Cambridge is half a world away from Iraq and Afghanistan for most Americans, but not for U.S. veterans of those long-running wars. As many as 150 veterans are now students at Harvard, where they have adjusted from combat zones to tidy classrooms, as they study business, government, and law. In a series of interviews, two dozen vets discussed the startling contrasts between past and present. A few shared perspectives from overseas.Oasis GarciaOasis Garcia, M.P.A./M.B.A. (HKS/Wharton) ’12 Captain, U.S. Army, IraqOut of high school, his first service was with the U.S. Marine Corps Band as a trumpet player. Later, as an Army officer, he was an embedded adviser to the Iraqi army and border patrol.“The military opens doors so long as you accept the responsibilities that lie on the other side.”Hagan Scotten, J.D. ’10Captain, U.S. Army, IraqAfter the rigors of training in Korea (“there are no distractions in Korea”), the Long Island native spent time as a platoon leader — “the plum job, in charge of 40 guys with rifles” — and then post-9/11 on the periphery of Afghanistan, where “I wanted to do more.” He spent three tours in Iraq as a Special Forces officer, conducting raids, collecting and analyzing intelligence, advising Iraqi counterterrorism forces, and managing logistics and convoys. The experience gave him pragmatism, a sense that intelligence is diverse, and insight into national security law. “Experience,” he said, “has some virtue.” After graduation, he will clerk for a year in the D.C. Circuit Court and then with Supreme Court Chief Justice John G. Roberts.Of combat veterans at Harvard, said Scotten: “We’re happy to be here.”Joe QuinnJoe Quinn, M.P.P. ’10Captain, U.S. Army, IraqA senior at West Point when his brother James Quinn was killed in the 9/11 attacks on Manhattan. Helped start the Sons of Iraq program, an expansion of the “Sunni Awakening” that reduced violence throughout Iraq.“It’s that experience you really can’t duplicate.”Jason Saunders, M.P.A.-ID/M.B.A. ’12Captain, U.S. Army, Afghanistan and IraqAbout a year and a half after graduating from West Point in 2003, he was a rifle platoon leader in Afghanistan. Redeployed to Iraq in July 2006, he was a logistics officer stationed near the Syrian border.Of youth and warfare, said Saunders: “Going to Afghanistan was my first real job.”Pete HegsethPete Hegseth, M.P.P. ’11Captain, U.S. Army, IraqHe is still in the military with a National Guard unit in Massachusetts and is chairman of VetsforFreedom.org and a frequent television commentator. Served with the 101st Airborne in Iraq and did liaison work with local governments.“Vets come into the classroom with their eyes wide open. Vets also say: I’ve seen the best and the worst.”Jared Esselman, M.P.P. ’11Staff Sergeant, U.S. Air Force, Iraq and AfghanistanAfter high school in Mooresville, N.C., and one desultory year in college, he worked as a ranch hand in Montana and Wyoming before taking a factory job. After the 9/11 attacks, he joined the Air Force, trained as a loadmaster on a C-17, and by February 2003 was flying missions into Afghanistan. While deployed to Iraq, he flew 300 combat sorties before returning to college and, in the summer of 2008, serving as a White House intern.“They say it’s not the years, it’s the mileage,” said the 29-year-old, who plans to return home and run for mayor. “I’ve done things in my lifetime that most people will never do. I’ve stood on almost every continent. I’ve swum in almost every ocean. I’ve seen things that people will never see or ever want to see.”David TierDavid Tier, M.P.A. ’10Major, U.S. Army, IraqStill on active duty. His first duty station was as a tank platoon commander in Korea, where he spent two and a half years. During the second of his three Iraq tours he was a cavalry troop commander and led tactical raids.Of vets in the classroom: “It’s a great thing for Harvard. One, you have perspective from a proven patriot. It’s very difficult to question someone’s motives or patriotism, having risked a certain level. It’s great for the vets too.”Seth Moulton ’01, M.P.A./M.B.A. ’11Captain, U.S. Marine Corps, IraqDeciding to join the Marines long before the 9/11 attacks, he gave the English Oration at his 2001 Harvard Commencement on the need for national service, and went on to serve four tours in Iraq. He was a rifle platoon commander at the beginning of the war, helped to establish free-speech media outlets in Iraq (including a twice-weekly television show with his translator called “Moulton and Mohammed”), served in a Marine unit that saw intense combat with Shiite insurgents in Najaf, and twice served on Team Phoenix, a small-scale group organized by Gen. David Petraeus to study and counter renegade militias.“One thing I certainly try to do in class is bring a little dose of reality to the discussion about what these wars mean in terms of the actual people on the ground. It’s so easy at a place like Harvard to discuss the grand strategies and the budgets and the politics — and forget that out in Afghanistan today there’s an 18-year-old kid fighting for his life.”Kurt White, J.D./M.B.A. ’11Captain, U.S. Army, IraqHe is a West Point graduate now serving an 18-month stint with the National Guard in Massachusetts. During the first of two Iraq tours, he was an infantry platoon leader starting a week after the fall of Baghdad — and “I still trust my experiences more than what I see in the news.”At Harvard, where there are so few veterans, other students meeting them “really want to know and learn, and ask.”Scott OsterlingScott Osterling, M.P.A./M.B.A. ’10Captain, U.S. Army, IraqHe was inspired to join the military by a high school teacher who was deployed in the first Gulf War. After 18 months in Korea as an infantry officer he did two tours in Iraq as a Green Beret — and today “it’s sometimes hard to be on the sidelines.”One impression from the Nov. 11, 2009 ceremony for Medal of Honor winners at the Memorial Church: “Harvard has a tremendous history of service to the country.”Nathaniel Davis, M.P.A. ’11Captain, U.S. Army, IraqStill on active duty, he said his next posting will be to teach at West Point. During 19 months in Iraq, he worked in an infantry unit trying to reduce sectarian violence — “cleansing” operations by Shiite factions against their Sunni neighbors. Abandoned Sunni houses were stripped of anything valuable, he said, and often only family photos were left. “You would see a family photo. You’d see father, mother, daughter, son, baby. You’d go in the front yard and start digging, and you’d find them a mass grave: father, mother, daughter, son, baby.”At Harvard, “We bring a current, realistic perspective on ongoing conflicts and the capabilities and limitations of Western powers to intervene in those conflicts.” It’s “where strategies meet resources.”Christopher Cannon (soldier on the left)Christopher Cannon, M.P.A. ’11Captain, U.S. Army, Iraq and AfghanistanIn April 2004, he was in Baghdad’s Sadr City, which was ground zero for the Shiite insurgency, when he was caught in an ambush. Cannon was wounded in one calf. “If there’s a good place to get shot, I got shot in that place.” His second combat tour was with a civil affairs team on a PRT (provincial reconstruction team) in Ghazni Province, Afghanistan, a unit that was “the eyes and ears of our commander.” He turned 26 in Iraq and 30 in Afghanistan.As for what’s next: “I still want to serve, just not necessarily at the tip of the spear of our foreign policy.”Jordan Brehove, M.P.A./M.B.A. (HKS/Wharton) ’11Captain, U.S. Army, IraqHe is still in the Reserves, where he has served in a drill sergeants’ training company and as an assistant professor of military science at the Massachusetts Institute of Technology. During his second tour in Iraq, his convoy vehicle was hit 23 times by IEDs (improvised explosive devices).Of the hard work in school, he said, “It’s a great problem to have.”Thomas RubelThomas Rubel ’13Corporal, U.S. Marine Corps, IraqHe joined the service right out of Phillips Exeter Academy, when colleges were recruiting him to play lacrosse. He did two tours in Iraq, starting the first as an 18-year-old lance corporal and ending the second on the day he turned 21.Why he joined: “I just decided I wanted to do something else. Kids my age were fighting overseas.”Jon Gensler, M.P.A./M.B.A. (HKS/Sloan) ’11Captain, U.S. Army, IraqA Russian and German major at West Point, he was assigned to a tank unit that at the start of the Iraq War penetrated nearly to the Iranian border. He helped to train Iraqi police and fought in the Sunni Triangle.“Military veterans have a strong sense of consequences for their actions, which is something we can share in the classroom.”
Trail Blazers, Grizzlies advance to NBA play-in game; Suns, Spurs see playoff dreams dashed Trail Blazers beat Grizzlies in play-in, earn first-round series with the Lakers Lakers, Clippers schedules set for first round of NBA playoffs How athletes protesting the national anthem has evolved over 17 years Newsroom GuidelinesNews TipsContact UsReport an Error Lakers practice early hoping to answer all questions The Lakers are coming off a disappointing season themselves, winning just 37 games and failing to make the playoffs. For James, it was the first time since 2005 he missed the postseason, fueling criticism of the Lakers’ roster construction last summer and adding sting to the bevy of injuries the team suffered.The connection between James, 34, and Davis has been hotly discussed since September when Davis hired Rich Paul, James’ agent and close friend. James added juice to the subplot when he told ESPN in November it would be “amazing” and “incredible” if he could play with Davis. James raised eyebrows and fanned flames when he selected Davis to his All-Star squad on Feb. 7, the day of the trade deadline when talks had fizzled.The cost of Davis and trying to win next season was trading in the future: Between Ingram, Ball and the No. 4 pick this year, the Lakers surrendered three former or future lottery picks. Ingram and Ball were once considered the nucleus of the Lakers’ future, and team’s previous attempts to pry them away in trade talks (most notably Kawhi Leonard) had fallen flat. Both ended this season with injuries but showed improvement – particularly Ingram, who played his best stretch of basketball after the All-Star break before being sidelined by a blood clot that required surgery. In two seasons with the Lakers, Josh Hart had also cultivated esteem as a rotation player in the lineup, despite struggling with a knee injury for much of this past year.The one member of the team’s so-called “young core” the Lakers retained was Kyle Kuzma, who became a starter in his second season (18.7 ppg, 5.5 rpg) and vastly outplayed his end-of-the-first-round draft slot when he entered the league in 2017. Kuzma also has the most salary-cap friendly contract of the four players, due to make just under $2 million next season.The Lakers’ most visible competition for Davis was the Boston Celtics. ESPN reported that the Lakers’ longtime East Coast rivals essentially withdrew themselves from the running once it was clear they didn’t want to include forward Jayson Tatum in a deal.The cutthroat Western Conference could be in for a dramatic shakeup this offseason: Golden State, the class of the West for five seasons running, suffered significant injuries to stars Kevin Durant and Klay Thompson during its six-game loss to Toronto in the Finals. With lengthy recovery timelines and Durant’s pending free agency, the Warriors’ dynasty might be as vulnerable as ever, and a star-laden Lakers team could be well-poised to leap into contention with a strong offseason haul once free agency starts June 30.For the Lakers, the deal could not come at a better time: The franchise has been roiled in drama since the season ended April 9, headlined by Johnson’s dramatic resignation. A tortured coaching search, in which the team eventually selected Frank Vogel, and Johnson’s public accusations of Pelinka’s “backstabbing” have hurt the perception of the Lakers’ stability, which Pelinka and Vogel have vigorously defended.Related Articles AD Quality Auto 360p 720p 1080p Top articles1/5READ MOREUCLA alum Kenny Clark signs four-year contract extension with PackersThe trade has been discussed since January, when Davis publicly announced his desire to be traded from the only pro franchise he’s ever known. While talks fell flat at the February trade deadline, they reheated in the past few weeks as new power brokers took over for the respective teams.It’s one of the biggest trades the Lakers have ever made and one that is certain to define the controversial tenure of General Manager Rob Pelinka, who took over basketball operations in April after team president Magic Johnson resigned. It fulfills the organization’s vision of pairing two All-NBA superstars on the same roster – a vision it has touted since Pelinka entered the team’s front office in 2017.It’s also a bold start to new Pelicans executive David Griffin’s tenure: The unabashed flirtations between Davis and the Lakers touched a nerve for many New Orleans fans, which isn’t likely to quickly heal despite the package the team received back. The Pelicans now hold the No. 1 and No. 4 picks in the upcoming draft, though ESPN reported Griffin was already seeking a trade for the Lakers’ pick.Since being drafted first overall in 2012, Davis has largely lived up to the expectations that have rested upon his 6-foot-10 frame. He’s become one of the league’s surest double-double men and a scorer from all levels (25.9 ppg, 10.5 rpg, 2.4 bpg) and his defensive prowess has helped make him a six-time All-Star and the third-place candidate for league MVP last season.There’s one area in which he’s been short: winning. Davis has made the postseason just twice in seven seasons in New Orleans, and he won his first playoff series, a sweep of the Portland Trail Blazers in 2018. After seemingly endless drama, wary negotiations and a season that ended in turmoil, the Lakers have pulled off the mega-deal that’s been talked about for months.Though later than they might have liked, the A.D. Era has begun in Los Angeles.The New Orleans Pelicans have agreed to ship off star forward Anthony Davis, a six-time All-Star, to the Lakers for a hefty price: Lonzo Ball, Brandon Ingram, Josh Hart and three first-round draft picks, including the No. 4 overall pick in Thursday’s NBA Draft. A source close to the team confirmed the deal, first reported by ESPN, to the Southern California News Group. The trade cannot be officially completed until July, when teams can begin operating under next season’s salary cap.While the risk is considerable – the Lakers are betting Davis will choose to stay in Los Angeles when his contract expires in 2020 – the reward might just be worth it. In what NBA observers have dubbed as perhaps the most significant trade for a star in his prime since the Lakers acquired Kareem Abdul-Jabbar 45 years ago, getting Davis for the next year alongside LeBron James forms the foundation of what the Lakers hope is a team that can return to championship-level contention after six consecutive seasons out of the playoffs. The Lakers still have ample room this summer to chase free agents to fill out their roster, but the sequence of the trade will affect how much space under the salary cap they’ll have. Davis has a $4 million trade kicker that he can choose to waive. The timing of the deal is also essential: If the Lakers can convince the Pelicans to wait until July 30 to complete the trade, the No. 4 pick will count as salary in the deal, and the Lakers could clear as much as $32.4 million under their salary cap – just enough to sign a third max free agent.The New York Times reported the Lakers were expected to target All-Star guard Kemba Walker in free agency should they clear a max slot. The Lakers themselves have also emphasized that they will be looking for shooting during free agency.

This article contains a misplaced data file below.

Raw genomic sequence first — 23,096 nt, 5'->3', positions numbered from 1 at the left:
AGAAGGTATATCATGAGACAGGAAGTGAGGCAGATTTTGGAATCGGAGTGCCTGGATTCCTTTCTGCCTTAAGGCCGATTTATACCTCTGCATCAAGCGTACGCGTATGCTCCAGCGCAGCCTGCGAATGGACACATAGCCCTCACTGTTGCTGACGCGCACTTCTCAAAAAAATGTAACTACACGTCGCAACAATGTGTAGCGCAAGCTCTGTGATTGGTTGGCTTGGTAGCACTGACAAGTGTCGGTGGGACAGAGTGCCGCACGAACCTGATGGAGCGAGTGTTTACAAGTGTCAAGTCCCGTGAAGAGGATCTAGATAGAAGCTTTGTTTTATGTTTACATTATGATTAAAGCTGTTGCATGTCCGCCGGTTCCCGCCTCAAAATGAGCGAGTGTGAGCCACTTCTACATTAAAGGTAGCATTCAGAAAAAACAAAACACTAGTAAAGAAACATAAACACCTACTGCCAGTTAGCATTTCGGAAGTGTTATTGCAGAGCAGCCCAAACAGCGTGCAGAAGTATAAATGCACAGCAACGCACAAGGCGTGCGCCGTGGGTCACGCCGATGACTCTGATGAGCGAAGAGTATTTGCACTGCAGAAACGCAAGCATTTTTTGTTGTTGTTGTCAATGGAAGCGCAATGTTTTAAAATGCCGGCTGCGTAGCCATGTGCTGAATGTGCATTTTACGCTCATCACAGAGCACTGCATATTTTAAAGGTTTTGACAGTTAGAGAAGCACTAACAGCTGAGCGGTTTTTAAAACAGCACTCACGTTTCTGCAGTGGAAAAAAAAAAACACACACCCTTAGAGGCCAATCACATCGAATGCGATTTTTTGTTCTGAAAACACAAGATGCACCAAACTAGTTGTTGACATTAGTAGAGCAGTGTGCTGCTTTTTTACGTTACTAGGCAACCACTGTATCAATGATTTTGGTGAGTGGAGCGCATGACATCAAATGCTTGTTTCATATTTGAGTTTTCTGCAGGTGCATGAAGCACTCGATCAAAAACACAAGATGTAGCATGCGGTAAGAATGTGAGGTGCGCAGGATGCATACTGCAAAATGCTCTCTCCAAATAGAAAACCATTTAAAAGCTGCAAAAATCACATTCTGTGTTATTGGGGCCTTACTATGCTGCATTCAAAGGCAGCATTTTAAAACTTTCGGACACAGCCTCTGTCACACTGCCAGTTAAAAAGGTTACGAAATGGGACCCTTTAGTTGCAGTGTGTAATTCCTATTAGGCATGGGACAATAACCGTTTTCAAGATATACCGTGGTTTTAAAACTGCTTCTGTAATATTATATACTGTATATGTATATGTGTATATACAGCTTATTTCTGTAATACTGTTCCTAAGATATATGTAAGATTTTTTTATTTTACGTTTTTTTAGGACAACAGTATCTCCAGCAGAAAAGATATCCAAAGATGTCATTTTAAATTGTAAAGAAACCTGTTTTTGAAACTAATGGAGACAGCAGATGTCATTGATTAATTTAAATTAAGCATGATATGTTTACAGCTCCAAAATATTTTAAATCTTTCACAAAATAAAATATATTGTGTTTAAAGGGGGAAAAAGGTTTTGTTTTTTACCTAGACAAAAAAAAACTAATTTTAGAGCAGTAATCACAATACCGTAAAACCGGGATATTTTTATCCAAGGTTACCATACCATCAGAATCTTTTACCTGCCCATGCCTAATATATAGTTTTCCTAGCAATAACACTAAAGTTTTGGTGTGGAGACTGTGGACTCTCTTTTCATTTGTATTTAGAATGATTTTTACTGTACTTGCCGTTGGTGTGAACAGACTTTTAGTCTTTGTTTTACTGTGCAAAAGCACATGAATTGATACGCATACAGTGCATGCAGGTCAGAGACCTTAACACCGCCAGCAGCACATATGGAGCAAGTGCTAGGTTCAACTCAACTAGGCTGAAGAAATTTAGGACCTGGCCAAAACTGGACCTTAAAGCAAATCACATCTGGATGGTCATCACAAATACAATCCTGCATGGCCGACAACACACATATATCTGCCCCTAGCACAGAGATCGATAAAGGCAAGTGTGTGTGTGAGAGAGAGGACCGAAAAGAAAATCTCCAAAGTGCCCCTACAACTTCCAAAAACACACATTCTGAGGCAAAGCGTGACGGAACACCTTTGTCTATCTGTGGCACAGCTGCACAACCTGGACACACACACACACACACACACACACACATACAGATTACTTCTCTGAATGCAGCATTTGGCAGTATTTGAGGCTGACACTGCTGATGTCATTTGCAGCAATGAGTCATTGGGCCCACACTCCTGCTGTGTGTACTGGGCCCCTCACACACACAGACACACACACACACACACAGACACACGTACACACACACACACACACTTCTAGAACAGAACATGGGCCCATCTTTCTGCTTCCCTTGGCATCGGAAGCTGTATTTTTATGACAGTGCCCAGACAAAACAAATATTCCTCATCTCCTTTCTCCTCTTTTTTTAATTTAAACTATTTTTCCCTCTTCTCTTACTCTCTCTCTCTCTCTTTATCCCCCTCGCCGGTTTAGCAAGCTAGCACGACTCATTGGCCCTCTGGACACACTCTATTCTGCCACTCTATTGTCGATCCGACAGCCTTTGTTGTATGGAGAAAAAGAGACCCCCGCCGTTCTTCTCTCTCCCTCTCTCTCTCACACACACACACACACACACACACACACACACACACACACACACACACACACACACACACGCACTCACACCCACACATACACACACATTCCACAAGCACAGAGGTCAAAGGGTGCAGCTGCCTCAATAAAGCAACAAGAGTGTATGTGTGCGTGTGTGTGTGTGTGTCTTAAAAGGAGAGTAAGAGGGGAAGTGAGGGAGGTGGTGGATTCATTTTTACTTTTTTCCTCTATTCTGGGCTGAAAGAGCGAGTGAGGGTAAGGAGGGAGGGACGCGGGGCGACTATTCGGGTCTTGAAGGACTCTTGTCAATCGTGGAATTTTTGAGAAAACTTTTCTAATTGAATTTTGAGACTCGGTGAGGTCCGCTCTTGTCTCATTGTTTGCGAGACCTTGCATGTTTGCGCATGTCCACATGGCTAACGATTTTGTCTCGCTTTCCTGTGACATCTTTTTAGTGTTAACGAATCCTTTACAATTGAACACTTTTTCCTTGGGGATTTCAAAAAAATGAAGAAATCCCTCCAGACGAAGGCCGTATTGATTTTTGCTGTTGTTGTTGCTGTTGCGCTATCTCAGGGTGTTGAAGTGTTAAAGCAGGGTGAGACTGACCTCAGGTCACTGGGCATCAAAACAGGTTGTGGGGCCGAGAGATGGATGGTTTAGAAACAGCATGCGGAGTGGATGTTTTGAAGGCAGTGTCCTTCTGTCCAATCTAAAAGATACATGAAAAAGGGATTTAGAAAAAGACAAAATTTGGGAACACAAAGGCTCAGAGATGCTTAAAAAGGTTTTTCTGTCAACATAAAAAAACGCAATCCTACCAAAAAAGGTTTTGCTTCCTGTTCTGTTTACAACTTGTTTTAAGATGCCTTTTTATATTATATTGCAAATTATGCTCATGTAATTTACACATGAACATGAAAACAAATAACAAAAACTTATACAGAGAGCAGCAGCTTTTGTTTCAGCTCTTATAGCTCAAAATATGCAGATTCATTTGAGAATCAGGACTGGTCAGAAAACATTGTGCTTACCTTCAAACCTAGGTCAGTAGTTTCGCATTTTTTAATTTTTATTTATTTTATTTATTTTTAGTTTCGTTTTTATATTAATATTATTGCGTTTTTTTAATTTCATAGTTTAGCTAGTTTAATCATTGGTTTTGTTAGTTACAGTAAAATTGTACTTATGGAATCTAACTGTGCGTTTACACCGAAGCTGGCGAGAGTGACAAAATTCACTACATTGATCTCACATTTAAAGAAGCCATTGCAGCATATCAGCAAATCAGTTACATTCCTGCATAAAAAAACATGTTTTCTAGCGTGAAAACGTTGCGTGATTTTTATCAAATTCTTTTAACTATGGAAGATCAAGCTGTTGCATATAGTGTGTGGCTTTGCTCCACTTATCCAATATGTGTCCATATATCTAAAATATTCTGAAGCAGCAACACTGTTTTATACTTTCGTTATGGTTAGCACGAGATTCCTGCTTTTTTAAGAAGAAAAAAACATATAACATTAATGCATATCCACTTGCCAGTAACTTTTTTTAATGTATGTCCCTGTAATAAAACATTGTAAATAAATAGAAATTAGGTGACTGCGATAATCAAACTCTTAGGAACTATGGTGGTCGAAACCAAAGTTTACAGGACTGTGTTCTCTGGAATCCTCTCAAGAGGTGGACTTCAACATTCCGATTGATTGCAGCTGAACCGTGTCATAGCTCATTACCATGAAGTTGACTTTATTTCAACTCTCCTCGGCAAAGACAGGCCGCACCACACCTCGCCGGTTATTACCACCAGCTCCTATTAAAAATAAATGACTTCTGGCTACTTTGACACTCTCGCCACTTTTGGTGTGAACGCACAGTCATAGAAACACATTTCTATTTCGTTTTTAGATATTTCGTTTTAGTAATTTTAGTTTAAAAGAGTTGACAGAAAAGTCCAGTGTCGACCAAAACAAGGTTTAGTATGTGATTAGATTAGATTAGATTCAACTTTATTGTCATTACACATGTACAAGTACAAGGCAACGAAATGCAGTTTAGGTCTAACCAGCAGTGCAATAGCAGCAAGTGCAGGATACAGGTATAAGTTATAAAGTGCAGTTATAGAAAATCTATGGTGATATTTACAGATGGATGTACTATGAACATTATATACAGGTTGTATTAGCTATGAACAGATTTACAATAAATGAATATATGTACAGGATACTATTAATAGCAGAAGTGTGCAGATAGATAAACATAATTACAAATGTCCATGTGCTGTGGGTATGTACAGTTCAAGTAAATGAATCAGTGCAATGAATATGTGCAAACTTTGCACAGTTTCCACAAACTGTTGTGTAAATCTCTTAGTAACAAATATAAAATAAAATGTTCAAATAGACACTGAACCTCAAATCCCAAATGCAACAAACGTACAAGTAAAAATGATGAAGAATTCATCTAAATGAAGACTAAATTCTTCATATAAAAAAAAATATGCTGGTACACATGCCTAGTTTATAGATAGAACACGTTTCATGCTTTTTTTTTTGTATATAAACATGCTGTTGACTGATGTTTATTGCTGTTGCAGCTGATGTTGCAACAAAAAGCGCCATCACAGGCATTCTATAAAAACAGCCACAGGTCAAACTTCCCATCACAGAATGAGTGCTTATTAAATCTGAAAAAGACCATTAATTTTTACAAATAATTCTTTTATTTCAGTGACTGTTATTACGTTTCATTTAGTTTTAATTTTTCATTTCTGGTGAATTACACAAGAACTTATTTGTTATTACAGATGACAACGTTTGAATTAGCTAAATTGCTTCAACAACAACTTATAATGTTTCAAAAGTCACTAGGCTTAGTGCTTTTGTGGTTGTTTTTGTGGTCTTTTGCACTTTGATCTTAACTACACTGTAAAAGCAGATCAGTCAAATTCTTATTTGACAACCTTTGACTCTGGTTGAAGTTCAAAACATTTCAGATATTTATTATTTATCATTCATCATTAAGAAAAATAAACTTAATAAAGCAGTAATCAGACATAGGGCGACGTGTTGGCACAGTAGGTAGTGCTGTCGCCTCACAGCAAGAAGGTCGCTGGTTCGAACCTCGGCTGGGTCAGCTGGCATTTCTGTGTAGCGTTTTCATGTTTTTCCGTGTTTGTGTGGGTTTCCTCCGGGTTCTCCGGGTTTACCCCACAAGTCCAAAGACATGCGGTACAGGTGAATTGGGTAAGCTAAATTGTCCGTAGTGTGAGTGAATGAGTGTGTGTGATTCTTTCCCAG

“The moment we arrived in Belgrade we went to be tested,” Djokovic said in a statement. “My result is positive, just as Jelena’s, while the results of our children are negative. “Everything we did in the past month, we did with a pure heart and sincere intentions. Our tournament meant to unite and share a message of solidarity and compassion throughout the region. The Tour has been designed to help both established and up and coming tennis players from south-eastern Europe to gain access to some competitive tennis while the various tours are on hold due to the COVID-19 situation. It was all born with a philanthropic idea, to direct all raised funds towards people in need and it warmed my heart to see how everybody strongly responded to this.” World No. 1 Novak Djokovic has tested positive for coronavirus. The 33-year-old and his wife Jelena returned tested positive after returning from the Adria Tour, while his children tested negative. The 17-time grand slam singles champion is asymptomatic and will now isolate for 14 days. View this post on Instagram “The moment we arrived in Belgrade we went to be tested. My result is positive, just as Jelena’s, while the results of our children are negative. Everything we did in the past month, we did with a pure heart and sincere intentions. Our tournament meant to unite and share a message of solidarity and compassion throughout the region. The Tour has been designed to help both established and up and coming tennis players from South-Eastern Europe to gain access to some competitive tennis while the various tours are on hold due to the COVID-19 situation. It was all born with a philanthropic idea, to direct all raised funds towards people in need and it warmed my heart to see how everybody strongly responded to this. We organized the tournament at the moment when the virus has weakened, believing that the conditions for hosting the Tour had been met. Unfortunately, this virus is still present, and it is a new reality that we are still learning to cope and live with. I am hoping things will ease with time so we can all resume lives the way they were. I am extremely sorry for each individual case of infection. I hope that it will not complicate anyone’s health situation and that everyone will be fine. I will remain in self-isolation for the next 14 days, and repeat the test in five days.”A post shared by Adria Tour (@adriatourofficial) on Jun 23, 2020 at 5:28am PDTMORE: Nick Kyrgios slams ‘boneheaded’ Novak Djokovic-led Adria Tour eventDjokovic was a driving force behind the creation of the Adria Tour, which took place in Serbia and Croatia in front of large crowds and saw players shaking hands despite concerns over social distancing. However, the final between Djokovic and Andrey Rublev was canceled when Grigor Dimitrov tested positive for COVID-19 and Borna Coric later confirmed he too had contracted coronavirus. Viktor Troicki, who played in the tournament in Belgrade, and his wife also tested positive for the virus.The decision to hold the event during the pandemic has been criticized by Tour players including Nick Kyrgios and Dan Evans, while long-term rival and friend Andy Murray described the fall-out as “a lesson for all of us.” Kyrgios was a bit more direct with his anger.🤦🏽♂️🤦🏽♂️🤦🏽♂️ Boneheaded decision to go ahead with the ‘exhibition’ speedy recovery fellas, but that’s what happens when you disregard all protocols. This IS NOT A JOKE. https://t.co/SUdxfijkbK— Nicholas Kyrgios (@NickKyrgios) June 22, 2020As for Djokovic, he provided some additional thoughts on the tournament.”We organized the tournament at the moment when the virus has weakened, believing that the conditions for hosting the Tour had been met,” Djokovic said. “Unfortunately, this virus is still present, and it is a new reality that we are still learning to cope and live with. I am hoping things will ease in time so we can all resume lives the way they were. I am extremely sorry for each individual case of infection. I hope that it will not complicate anyone’s health situation and that everyone will be fine. I will remain in self-isolation for the next 14 days, and repeat the test in five days.”